How to get a good sleep?


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Sports fitness trainer James Collins is often asked, “What is there to sleep better?” Many people think you can add something to the diet – and it will give a magical 8 hours of rest. But in practice, it is not less necessary to clean products. From the book “Energy Value” we learn what to do with nutrition to help sleep.

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How to Improve your sleep?

In general, high-protein diets can improve sleep quality, and a high-carb diet can reduce sleep latency – so science calls the time it takes to fall asleep.

Certain substances have a beneficial effect on sleep—exciting developments of recent years – research of food containing tryptophan. The body’s ability to synthesize serotonin, the neurotransmitter that plays a significant role in mood regulation, depends on the presence of tryptophan. This amino acid is part of your treatment (protein) food. Tryptophan and serotonin also play a role in melatonin production, a sleep hormone secreted by the brain after dark. A dose of one gram of tryptophan – the equivalent of 300 grams of turkey or 200 grams of pumpkin seeds – helps improve sleep latency and subjective quality.

Since the energy plan is primarily focused on nutrition, you should get as much tryptophan from complete proteins as possible: eat foods containing all essential amino acids (meat, poultry, eggs, soybeans, nuts, and seeds) at every meal or snack, especially at dinner or at an evening snack (if necessary). And only then think about food additives.

Note the cherries – it is part of a group of products containing melatonin. Recently, these fruits have interested scientists because of their ability to play a vital role in recovery from heavy training – thanks to antioxidant and anti-inflammatory properties.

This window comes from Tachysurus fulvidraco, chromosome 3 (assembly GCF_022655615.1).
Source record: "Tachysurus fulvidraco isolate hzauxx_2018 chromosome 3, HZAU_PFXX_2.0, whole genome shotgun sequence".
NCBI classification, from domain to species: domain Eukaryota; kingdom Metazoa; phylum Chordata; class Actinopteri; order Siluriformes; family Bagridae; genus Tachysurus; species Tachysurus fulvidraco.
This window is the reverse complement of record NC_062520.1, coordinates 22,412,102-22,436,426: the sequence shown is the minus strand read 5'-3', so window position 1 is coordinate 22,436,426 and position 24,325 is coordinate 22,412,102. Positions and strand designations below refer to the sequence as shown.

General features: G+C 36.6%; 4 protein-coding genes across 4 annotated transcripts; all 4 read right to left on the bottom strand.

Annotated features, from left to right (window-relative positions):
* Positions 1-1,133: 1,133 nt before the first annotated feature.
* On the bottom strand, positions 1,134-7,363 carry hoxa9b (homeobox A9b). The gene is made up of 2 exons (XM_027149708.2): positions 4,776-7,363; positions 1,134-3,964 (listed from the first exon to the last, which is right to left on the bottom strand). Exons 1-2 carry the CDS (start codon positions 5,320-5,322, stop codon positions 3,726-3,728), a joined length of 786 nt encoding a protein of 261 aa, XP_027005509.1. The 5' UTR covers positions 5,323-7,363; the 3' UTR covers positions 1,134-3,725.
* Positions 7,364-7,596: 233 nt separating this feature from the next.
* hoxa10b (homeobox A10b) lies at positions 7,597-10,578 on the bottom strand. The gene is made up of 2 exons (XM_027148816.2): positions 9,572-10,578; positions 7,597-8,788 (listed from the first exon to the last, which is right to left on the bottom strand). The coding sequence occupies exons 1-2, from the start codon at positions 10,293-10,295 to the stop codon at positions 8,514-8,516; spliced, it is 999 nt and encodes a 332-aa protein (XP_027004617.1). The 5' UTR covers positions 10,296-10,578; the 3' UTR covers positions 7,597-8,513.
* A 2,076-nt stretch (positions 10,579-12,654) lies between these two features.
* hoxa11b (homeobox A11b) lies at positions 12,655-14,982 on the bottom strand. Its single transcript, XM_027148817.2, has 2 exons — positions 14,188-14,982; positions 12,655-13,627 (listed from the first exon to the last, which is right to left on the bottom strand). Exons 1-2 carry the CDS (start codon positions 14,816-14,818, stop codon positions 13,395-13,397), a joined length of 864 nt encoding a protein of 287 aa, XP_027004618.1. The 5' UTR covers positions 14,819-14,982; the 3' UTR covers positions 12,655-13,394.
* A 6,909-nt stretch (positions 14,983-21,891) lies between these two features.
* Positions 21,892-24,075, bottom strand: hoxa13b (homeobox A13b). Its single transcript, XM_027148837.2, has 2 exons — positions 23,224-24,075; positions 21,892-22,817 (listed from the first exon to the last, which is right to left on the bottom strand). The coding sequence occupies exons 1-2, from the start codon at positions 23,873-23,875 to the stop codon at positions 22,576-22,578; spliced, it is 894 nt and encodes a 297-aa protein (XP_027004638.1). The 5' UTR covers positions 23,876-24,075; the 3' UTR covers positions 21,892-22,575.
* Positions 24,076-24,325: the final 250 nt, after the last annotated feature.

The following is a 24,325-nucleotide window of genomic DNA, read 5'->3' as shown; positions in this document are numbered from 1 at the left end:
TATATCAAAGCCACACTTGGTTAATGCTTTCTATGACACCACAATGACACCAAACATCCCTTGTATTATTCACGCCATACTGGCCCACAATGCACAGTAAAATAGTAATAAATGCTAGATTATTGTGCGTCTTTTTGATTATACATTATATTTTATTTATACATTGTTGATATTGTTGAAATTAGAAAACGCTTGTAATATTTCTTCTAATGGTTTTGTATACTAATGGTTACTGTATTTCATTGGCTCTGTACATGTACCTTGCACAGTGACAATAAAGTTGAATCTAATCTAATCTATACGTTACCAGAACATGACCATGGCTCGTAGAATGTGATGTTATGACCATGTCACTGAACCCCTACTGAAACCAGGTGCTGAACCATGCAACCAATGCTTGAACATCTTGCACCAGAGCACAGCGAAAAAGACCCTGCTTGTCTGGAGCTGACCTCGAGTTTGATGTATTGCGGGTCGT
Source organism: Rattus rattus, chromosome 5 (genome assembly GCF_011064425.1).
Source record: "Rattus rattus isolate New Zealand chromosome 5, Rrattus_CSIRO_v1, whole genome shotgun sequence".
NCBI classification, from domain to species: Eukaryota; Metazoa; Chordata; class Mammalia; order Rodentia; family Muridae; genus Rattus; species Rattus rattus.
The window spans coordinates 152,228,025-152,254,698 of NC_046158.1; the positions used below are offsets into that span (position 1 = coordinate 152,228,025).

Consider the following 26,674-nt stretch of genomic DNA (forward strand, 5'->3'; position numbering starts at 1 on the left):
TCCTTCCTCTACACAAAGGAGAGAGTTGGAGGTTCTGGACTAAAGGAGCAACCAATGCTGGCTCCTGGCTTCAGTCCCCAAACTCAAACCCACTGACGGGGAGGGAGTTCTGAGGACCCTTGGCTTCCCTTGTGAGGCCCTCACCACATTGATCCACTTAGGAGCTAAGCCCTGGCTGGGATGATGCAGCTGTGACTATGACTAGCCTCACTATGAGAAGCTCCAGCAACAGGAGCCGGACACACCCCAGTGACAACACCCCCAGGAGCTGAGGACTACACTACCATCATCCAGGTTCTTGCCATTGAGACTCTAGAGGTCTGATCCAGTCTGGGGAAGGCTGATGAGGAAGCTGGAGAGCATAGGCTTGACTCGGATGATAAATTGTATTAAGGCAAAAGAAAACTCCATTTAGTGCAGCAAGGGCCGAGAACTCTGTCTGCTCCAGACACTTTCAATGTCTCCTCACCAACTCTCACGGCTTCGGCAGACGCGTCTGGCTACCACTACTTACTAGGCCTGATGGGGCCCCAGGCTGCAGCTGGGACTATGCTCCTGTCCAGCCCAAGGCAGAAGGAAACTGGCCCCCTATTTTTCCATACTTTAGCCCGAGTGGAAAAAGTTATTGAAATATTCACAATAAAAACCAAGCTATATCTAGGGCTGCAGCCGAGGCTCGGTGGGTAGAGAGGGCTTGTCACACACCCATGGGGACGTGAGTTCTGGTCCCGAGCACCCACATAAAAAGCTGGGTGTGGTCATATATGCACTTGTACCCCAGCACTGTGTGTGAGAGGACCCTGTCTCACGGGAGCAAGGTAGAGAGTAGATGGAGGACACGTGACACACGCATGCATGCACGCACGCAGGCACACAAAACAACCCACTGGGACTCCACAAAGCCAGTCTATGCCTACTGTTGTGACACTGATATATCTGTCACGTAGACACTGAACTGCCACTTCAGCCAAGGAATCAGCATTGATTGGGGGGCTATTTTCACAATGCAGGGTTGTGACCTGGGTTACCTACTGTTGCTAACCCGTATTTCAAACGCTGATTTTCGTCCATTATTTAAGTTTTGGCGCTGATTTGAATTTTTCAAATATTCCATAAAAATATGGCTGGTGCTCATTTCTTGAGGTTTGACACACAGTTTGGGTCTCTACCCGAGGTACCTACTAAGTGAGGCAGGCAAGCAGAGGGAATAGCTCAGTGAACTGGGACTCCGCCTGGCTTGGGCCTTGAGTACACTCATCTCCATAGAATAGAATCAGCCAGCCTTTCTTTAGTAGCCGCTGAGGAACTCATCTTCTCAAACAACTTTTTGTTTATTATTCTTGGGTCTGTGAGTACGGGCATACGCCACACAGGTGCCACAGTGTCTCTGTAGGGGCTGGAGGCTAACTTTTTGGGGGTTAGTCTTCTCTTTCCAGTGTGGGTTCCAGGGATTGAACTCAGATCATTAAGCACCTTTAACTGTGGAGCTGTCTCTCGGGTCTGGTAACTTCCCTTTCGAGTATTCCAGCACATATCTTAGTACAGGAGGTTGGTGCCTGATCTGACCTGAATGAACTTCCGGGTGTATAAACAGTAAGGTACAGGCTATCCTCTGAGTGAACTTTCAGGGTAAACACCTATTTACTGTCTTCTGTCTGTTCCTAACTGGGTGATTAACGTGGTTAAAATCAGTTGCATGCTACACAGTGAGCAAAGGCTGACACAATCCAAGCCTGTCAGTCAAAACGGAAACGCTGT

Cherry is a natural sleeping pill.

The first evidence appears that cherry juice increases serotonin levels and positively affects the quality and duration of sleep. One dose includes 30 grams of concentrated juice, and there is also a capsule form (capsules contain less sugar). Start the reception with one amount an hour before going to bed.

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What’s stopping you to fall asleep?

Low-calorie intake can impair sleep quality. Therefore, it is necessary to monitor the energy deficit that occurs when fat is lost carefully. A fat-rich diet can negatively affect overall sleep duration.

Caffeine can also interfere with sleep, depending on individual tolerability and time of consumption. The half-life of caffeine is 3-5 hours, so coffee drunk at 6 p.m. affects you even when you go to sleep.

It’s better to give up coffee after six o’clock in the evening.

Alcohol helps you fall asleep faster and reduce the REM sleep phase (it is essential for pinning information in memory). In addition, alcohol negatively affects the regimen and quality of sleep. A recent study of sleep in Finland showed that just one serving of liquor impairs sleep quality, and the more you drink, the more significant the negative impact.

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The author does not call for the complete giving up of alcohol for the sake of the energy plan. Alcohol is a part of our lives, and if we keep ourselves within, it can be a safe part of an active social life.

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